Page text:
As you may know by now, I came to Italy about 9 years ago to learn how to make the various types of Pecorino we have today.  Shortly after my arrival, the lady who hosted me sent her, maid “Loredana”, to the market to put some food in my fridge.  And she came back with this beautiful bread, a pile of mandarins, a few apples, and an assortment of these very, very, very, thinly sliced meats.  I could not identify any of them, and had no idea what to call them.  My roommate Giovanni, an Italian, referred to them as “affettati”, which translates to “sliced”.  








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He proceeded to described them and they all had names!  I, growing up in a typical single mother family, had absolutely no palate for these things, and gave them all to Giovanni for his enjoyment!  Often, almost every meal I had in Italy was accompanied by an assortment of these “see-through” meats.  Slowly, I began to like them, but wasn’t crazy for them.
Then several years later, Luisa and I got together and I was re-introduced to these “see-through” meats.  But this time, for some reason I was really, really, curious about them.  Luisa, growing up and living the major part of her life in Italy, was completely passionate about these cured meats, and knew each and every one of them intimately.  Each one had its place, what to eat it with, how to serve them, how to use them in a plethora of dishes and so on…I love to eat, which has never been foreign to me,  the love of agriculture, and the love of handcrafted products.  These artisanal cured meats became my next passion as Pecorino did 9 years ago…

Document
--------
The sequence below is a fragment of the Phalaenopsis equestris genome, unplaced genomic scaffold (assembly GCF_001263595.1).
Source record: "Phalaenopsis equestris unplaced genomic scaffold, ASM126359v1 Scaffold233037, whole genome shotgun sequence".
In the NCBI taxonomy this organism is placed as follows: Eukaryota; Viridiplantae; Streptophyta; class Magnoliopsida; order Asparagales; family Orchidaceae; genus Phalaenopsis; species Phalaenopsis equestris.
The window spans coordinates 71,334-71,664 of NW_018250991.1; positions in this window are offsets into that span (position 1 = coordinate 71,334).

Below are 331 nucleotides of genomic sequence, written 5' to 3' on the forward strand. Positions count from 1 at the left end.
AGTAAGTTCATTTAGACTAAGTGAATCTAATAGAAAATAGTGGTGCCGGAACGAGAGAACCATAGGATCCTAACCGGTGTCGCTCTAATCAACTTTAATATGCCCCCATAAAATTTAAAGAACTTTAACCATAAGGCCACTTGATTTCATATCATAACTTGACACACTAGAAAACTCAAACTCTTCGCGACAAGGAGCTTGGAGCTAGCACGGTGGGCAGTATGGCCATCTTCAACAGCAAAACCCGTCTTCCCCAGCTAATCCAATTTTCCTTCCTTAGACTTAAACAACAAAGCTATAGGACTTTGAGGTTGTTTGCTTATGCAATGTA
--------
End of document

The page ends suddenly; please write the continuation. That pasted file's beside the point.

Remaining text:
Antipasto Misto with Salame Toscano, Prosciutto, Capocollo, Crosini and Pecorino
Porchetta made by Raffaele
Antipasto Misto